Jen's World: An open letter to my son on his 14th birthday
You are horrified, no doubt, that I am writing about you on your birthday. Perhaps if I were a better mother, I'd save this letter, give it to you privately.
Christian: You are horrified, no doubt, that I am writing about you on your birthday. Perhaps if I were a better mother, I'd save this letter, give it to you privately. But I'm your mother, some days better than other days, and today, while you sleep upstairs and your dad and I wrap your gifts — headphones, running clothes, a pull-up bar for your doorway — I think about all the things I want to say to you and they come spilling out of my fingertips onto the keyboard.
Did you know that when you were two years old, you clapped liked a crazy man on my birthday? Every candle I blew out, every gift I opened, you clapped and clapped in excitement. I don't remember what the cake looked like. I don't remember what gifts I received. I just remember your smiling face, your happy eyes, your blonde hair. It was my best birthday ever. My gosh, I loved you then.
When you were three, you hugged me and asked me if I missed my mommy, because she lived so far away. And I said, yes, I missed her very much. And it was the most thoughtful, insightful thing anyone had said to me in a very long time, and my heart filled with wonder that you'd produce that sentiment at such a young age.
When you were five, we ran through the sprinkler in the backyard, drenching our clothes, and afterward, I heard you tell your friend that you had a "fun mom." And in that moment, I felt that if I could make you that proud of me for the rest of your life, that's all I'd ever need to do.
When you were seven, we walked home from the school bus and you talked, so fast, about your teacher and your class and your first-grade reading log. About how, if you read lots and lots and lots, your school could read a million minutes. And my heart filled to share that excitement about reading and learning. And I hoped, in that moment, that maybe I was doing something right.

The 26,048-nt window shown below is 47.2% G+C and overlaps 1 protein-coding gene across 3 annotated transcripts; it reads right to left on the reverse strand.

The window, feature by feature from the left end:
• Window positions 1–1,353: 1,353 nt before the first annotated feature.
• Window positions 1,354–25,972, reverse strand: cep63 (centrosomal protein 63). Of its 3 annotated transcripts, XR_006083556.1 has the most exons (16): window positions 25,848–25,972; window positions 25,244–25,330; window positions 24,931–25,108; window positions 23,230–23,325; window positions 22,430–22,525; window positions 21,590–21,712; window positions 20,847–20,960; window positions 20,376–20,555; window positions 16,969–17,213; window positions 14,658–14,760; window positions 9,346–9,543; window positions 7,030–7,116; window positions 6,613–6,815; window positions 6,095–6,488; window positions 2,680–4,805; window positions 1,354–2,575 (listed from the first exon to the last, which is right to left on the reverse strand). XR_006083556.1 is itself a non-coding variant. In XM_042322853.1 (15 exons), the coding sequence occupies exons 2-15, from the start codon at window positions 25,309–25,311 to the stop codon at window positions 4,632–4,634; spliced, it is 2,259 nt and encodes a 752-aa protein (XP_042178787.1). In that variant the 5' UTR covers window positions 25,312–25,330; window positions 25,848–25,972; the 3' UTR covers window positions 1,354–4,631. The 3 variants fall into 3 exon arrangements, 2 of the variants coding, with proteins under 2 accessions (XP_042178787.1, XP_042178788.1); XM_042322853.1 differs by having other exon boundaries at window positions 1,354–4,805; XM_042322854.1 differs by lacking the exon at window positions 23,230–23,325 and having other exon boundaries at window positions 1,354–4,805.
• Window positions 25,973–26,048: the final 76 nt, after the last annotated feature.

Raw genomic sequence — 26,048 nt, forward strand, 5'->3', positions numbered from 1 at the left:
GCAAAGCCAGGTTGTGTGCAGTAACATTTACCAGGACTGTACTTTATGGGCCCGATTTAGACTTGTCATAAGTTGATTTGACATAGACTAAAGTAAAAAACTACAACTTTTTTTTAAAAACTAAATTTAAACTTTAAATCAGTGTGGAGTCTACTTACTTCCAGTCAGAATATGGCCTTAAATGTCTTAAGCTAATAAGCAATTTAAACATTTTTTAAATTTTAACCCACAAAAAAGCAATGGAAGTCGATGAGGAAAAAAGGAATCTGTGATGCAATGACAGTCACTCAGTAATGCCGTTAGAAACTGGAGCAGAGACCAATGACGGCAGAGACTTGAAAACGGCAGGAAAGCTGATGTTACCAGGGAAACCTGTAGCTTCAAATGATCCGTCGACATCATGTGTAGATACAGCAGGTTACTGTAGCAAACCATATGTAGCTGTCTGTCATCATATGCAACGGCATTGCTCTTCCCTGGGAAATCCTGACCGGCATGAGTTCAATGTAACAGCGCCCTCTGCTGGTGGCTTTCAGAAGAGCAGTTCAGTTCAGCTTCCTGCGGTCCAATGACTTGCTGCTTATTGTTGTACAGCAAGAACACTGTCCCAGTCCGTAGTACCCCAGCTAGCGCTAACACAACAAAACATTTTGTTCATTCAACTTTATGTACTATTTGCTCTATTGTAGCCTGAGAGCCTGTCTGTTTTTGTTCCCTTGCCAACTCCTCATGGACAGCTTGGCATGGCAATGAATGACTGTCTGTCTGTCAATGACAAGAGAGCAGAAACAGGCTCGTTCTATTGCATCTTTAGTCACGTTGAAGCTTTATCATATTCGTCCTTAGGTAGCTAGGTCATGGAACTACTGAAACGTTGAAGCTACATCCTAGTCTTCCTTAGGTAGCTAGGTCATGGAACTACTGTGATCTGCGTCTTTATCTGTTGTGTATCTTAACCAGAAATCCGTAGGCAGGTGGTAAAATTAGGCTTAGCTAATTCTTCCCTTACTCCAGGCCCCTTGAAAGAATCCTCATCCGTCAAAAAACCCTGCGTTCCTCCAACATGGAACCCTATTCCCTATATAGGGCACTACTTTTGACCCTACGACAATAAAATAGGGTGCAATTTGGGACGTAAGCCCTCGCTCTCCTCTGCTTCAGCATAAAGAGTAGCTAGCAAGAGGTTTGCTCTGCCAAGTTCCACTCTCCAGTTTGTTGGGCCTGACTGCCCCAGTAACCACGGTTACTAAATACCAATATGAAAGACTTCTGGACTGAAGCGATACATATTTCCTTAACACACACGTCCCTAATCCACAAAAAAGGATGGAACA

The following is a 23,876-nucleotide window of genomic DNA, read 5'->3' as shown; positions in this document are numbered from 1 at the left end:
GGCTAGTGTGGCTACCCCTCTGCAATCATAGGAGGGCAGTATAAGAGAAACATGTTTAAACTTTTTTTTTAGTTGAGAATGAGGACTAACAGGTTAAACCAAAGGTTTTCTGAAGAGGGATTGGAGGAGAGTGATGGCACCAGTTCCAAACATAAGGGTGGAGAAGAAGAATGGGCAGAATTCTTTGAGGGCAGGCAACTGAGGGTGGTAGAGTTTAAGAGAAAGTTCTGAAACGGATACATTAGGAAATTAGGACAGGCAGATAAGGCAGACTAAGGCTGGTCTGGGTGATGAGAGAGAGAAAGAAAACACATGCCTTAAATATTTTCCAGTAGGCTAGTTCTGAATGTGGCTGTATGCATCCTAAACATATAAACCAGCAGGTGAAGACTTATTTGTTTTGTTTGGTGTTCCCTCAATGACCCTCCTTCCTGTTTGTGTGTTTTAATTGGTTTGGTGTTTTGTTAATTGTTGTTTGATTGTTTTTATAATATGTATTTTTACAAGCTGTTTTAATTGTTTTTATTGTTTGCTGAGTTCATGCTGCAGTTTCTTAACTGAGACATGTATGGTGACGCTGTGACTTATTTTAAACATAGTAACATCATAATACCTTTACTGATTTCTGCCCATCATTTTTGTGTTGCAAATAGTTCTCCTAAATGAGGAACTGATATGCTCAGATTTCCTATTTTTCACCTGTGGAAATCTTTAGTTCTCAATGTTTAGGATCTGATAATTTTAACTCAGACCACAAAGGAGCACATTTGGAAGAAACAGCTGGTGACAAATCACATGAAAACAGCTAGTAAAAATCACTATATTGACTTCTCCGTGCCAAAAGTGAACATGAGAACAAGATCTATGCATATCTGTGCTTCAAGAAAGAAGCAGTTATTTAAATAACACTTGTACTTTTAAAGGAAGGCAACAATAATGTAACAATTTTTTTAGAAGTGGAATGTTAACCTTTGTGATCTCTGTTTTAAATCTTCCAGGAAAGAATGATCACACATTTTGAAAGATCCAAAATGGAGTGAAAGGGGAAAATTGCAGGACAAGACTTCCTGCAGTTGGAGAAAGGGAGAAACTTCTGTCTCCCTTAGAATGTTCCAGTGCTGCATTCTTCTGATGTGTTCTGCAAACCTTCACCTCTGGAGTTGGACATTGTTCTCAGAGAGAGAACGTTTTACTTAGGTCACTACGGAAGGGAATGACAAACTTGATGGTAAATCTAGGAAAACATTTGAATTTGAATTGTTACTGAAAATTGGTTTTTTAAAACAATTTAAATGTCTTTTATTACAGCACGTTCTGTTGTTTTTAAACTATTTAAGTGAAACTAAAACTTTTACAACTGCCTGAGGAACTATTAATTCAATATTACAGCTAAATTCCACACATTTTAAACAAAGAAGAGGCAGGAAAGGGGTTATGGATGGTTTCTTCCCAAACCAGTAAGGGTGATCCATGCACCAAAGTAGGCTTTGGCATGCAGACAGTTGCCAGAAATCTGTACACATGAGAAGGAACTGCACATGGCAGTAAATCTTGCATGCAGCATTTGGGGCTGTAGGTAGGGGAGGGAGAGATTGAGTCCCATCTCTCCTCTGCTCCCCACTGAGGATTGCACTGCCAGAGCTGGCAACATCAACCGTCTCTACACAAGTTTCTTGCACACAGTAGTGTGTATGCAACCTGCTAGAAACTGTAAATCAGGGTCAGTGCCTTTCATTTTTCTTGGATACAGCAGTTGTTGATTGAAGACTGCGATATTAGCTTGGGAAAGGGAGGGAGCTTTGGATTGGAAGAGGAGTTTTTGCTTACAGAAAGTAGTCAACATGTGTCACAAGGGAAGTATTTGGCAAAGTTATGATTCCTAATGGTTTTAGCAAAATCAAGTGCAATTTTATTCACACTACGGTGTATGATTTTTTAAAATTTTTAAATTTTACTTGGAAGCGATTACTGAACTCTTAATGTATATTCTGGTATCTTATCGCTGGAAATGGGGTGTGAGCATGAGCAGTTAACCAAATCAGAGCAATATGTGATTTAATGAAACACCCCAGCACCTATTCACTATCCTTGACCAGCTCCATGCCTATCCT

When you were eight, I parked across the street from the playground on the first day of school and watched you walk your little brother to his kindergarten line when the bell rang. Watched you make sure he found his class, his teacher, before you found yours. And I was in awe of your compassion and sense of responsibility.
When you were nine, we had a fight and, frustrated, I went to my room and closed my door and told you that I wanted to be alone. And I laid on my bed, trying to figure out how to mother a growing boy with ideas and opinions of his own, how to make everything all right. And when you walked into my room, I asked you what you were doing, and I wasn't kind. And I said, "I don't know what to do about this." And you said, "Maybe we could forgive each other." And that remains the most humbling moment of my life. My gosh, I loved you then — and felt unworthy of being the mother of this boy.
When you were 11, you made a difficult decision, on your own, to start middle school at a school where none of your friends were going, where you'd know no one — because it felt like the right school for you. And I knew that I would never have been brave enough to do that at your age. That I wasn't even brave enough to do it when I was choosing a college at 18. My respect for you has never been greater.
Tonight, your last day of 13, I sat beside your bed, and told you the story of when we brought you home from the hospital. And how, until then, I was just a girl married to a boy. And that you made me a mom. And that you made being a mom easy.
And you laid, your body taller than mine now, your arms stronger than mine now, the shoes at the foot of your bed bigger than mine now, your head in your pillow, and you said nothing. As is so often the case now. You, quiet, learning how to be a man while still being a boy. Sometimes needing me and sometimes not.
And now, tomorrow, at 3:13 p.m., you will be 14. And we're going to figure this out, you and me. You're going to figure out how to grow up. And I'm going to figure out how to parent you as you do. Just as we have for these 14 years.
And we're going to mess up, you and me. We're going to make mistakes. Sometimes, when I should ruffle your hair, I'm going to swallow you in a hug and not let go. And sometimes, when you should say the kind thing, you're going to make a joke or hold your words.
And we're going to forgive each other. And we are going to survive this. Because, my gosh, I love you in this moment.
Jennifer Koski is assistant editor at Rochester Magazine. Her column appears Wednesdays. Send comments to firstname.lastname@example.org.